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In This Issue of JAMA Facial Plastic Surgery
Sept/Oct 2019

Highlights

JAMA Facial Plast Surg. 2019;21(5):349. doi:10.1001/jamafacial.2018.1344
Research

Butler and colleagues sought to develop a standardized outcome measurement set for pediatric patients with facial palsy. An international working group of health care experts and patient representatives (n = 21), along with external reviewers, participated in the study. Participants engaged in 7 teleconferences under the guidance of the International Consortium for Health Outcomes Measurement, each followed with a 2-round Delphi process to develop consensus. Upon completion, a standard set of outcome measurements was established, including patient-, clinician-, and patient proxy–reported clinimetric and psychometric tools deemed essential to determining the outcomes most important to children with facial palsy. Allori and Marcus provide the Invited Commentary.

Invited Commentary

Chen and colleagues conducted a population-based survey study to assess whether self-esteem and the use of social media and photo editing applications are associated with cosmetic surgery attitudes. In this study of 252 participants, increased investment in the use of social media platforms was associated with increased consideration of cosmetic surgery. Participants who reported using specific applications, such as YouTube, Tinder, and Snapchat photograph filters, had an increased acceptance of cosmetic surgery; the use of other applications, including WhatsApp and Photoshop, was associated with significantly lower self-esteem scores. Reilly et al provide the Invited Commentary.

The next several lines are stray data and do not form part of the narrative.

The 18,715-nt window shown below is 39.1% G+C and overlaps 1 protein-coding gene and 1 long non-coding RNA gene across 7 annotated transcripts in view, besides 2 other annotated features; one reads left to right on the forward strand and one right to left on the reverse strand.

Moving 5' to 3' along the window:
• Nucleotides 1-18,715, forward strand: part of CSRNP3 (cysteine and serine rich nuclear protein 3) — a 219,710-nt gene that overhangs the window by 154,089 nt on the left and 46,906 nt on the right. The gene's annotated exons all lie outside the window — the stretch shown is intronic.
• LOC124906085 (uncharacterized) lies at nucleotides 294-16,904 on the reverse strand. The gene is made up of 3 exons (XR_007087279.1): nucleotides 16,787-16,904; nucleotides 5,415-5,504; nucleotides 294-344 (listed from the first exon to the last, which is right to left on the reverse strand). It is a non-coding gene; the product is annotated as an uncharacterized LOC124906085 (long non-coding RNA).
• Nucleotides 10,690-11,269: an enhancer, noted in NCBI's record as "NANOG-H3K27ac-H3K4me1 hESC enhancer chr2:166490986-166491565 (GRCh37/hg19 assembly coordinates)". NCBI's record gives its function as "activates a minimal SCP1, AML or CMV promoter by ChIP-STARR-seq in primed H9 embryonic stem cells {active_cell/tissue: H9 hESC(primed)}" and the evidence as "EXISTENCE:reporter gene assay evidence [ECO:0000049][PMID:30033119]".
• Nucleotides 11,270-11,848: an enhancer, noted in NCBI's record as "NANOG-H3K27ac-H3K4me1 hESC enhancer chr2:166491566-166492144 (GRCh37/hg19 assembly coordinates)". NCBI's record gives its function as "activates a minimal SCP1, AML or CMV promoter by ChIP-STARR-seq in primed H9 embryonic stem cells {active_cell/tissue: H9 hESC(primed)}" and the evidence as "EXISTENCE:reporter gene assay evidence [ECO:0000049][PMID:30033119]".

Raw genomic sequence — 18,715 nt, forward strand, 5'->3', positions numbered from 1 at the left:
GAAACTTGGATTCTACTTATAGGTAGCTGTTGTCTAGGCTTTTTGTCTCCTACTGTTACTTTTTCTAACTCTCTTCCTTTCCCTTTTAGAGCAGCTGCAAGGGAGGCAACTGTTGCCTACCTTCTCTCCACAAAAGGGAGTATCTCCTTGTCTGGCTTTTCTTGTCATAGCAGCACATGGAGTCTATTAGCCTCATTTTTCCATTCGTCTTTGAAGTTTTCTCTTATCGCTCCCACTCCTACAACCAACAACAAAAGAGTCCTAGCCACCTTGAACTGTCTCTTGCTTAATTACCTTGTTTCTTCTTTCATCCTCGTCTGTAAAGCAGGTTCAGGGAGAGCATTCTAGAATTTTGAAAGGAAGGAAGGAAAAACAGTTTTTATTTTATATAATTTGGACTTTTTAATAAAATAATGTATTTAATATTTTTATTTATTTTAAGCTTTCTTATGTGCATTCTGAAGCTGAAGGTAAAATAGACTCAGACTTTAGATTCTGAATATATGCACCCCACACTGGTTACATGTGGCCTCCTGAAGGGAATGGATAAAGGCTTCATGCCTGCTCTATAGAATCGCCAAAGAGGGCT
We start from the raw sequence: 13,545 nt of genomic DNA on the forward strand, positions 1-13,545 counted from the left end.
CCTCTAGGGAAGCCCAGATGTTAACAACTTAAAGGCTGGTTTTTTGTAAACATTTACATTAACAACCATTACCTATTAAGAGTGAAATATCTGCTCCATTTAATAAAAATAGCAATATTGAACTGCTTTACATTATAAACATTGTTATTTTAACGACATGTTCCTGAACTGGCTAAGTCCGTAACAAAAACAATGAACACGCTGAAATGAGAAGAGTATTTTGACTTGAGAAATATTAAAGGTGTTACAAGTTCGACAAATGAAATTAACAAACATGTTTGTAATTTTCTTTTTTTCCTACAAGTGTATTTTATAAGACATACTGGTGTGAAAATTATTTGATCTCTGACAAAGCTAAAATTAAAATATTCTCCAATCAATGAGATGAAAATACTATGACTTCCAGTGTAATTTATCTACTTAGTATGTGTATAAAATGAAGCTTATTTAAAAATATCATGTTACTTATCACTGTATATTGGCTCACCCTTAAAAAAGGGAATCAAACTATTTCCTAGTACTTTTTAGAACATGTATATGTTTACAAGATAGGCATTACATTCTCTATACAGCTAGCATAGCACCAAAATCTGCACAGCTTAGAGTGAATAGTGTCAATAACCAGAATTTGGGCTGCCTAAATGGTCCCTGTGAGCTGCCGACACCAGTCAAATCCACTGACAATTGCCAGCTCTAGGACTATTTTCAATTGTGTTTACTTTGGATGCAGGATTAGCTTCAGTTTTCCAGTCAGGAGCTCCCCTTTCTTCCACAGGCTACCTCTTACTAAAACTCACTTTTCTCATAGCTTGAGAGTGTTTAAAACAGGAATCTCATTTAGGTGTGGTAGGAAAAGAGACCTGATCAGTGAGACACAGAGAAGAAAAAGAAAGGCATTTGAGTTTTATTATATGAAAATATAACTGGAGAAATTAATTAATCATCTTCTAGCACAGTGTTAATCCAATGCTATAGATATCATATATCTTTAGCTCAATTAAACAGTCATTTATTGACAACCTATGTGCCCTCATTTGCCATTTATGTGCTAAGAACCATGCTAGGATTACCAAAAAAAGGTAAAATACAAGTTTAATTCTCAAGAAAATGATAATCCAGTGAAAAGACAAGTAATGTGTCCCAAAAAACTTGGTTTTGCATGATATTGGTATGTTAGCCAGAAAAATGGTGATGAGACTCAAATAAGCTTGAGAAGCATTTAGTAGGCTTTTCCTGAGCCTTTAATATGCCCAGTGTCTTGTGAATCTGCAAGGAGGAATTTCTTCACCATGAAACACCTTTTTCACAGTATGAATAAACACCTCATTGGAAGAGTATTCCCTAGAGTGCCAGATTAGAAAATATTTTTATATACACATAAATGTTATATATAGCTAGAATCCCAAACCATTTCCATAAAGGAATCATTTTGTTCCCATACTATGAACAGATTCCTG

Invited Commentary

Wang and colleagues conducted a retrospective case-control study at a single tertiary referral center among 1008 patients who underwent Mohs reconstruction repaired by flap or graft to study the outcomes with respect to smoking status and patient-specific and surgery-specific variables. Acute complications included postsurgical infection, dehiscence, hematoma, uncontrolled bleeding, and tissue necrosis. Long-term complications included functional or cosmetic outcomes that prompted the patient to request or the surgeon to offer additional intervention. They found that both current and former smokers were at increased risk for acute postsurgical complications but that smoking status is not associated with long-term complications.

Author Audio Interview

Kao and colleagues sought to analyze management methods, outcomes, and complications of pediatric mandible fractures at an urban academic tertiary care center. In this cohort study with 150 patients, one-fourth of pediatric mandible fractures were treated without surgery. Most operative pediatric mandible fractures were treated with maxillomandibular fixation (MMF) alone and a soft diet. The most common mechanisms of injury were assault and battery, motor vehicle collisions, falls or play, and sports-related mechanisms. Conservative management, using MMF and a soft diet, was favored for most operative pediatric mandible fractures. Open reduction internal fixation with titanium plating was less commonly used. Outcomes were favorable despite a lack of consistent follow-up.

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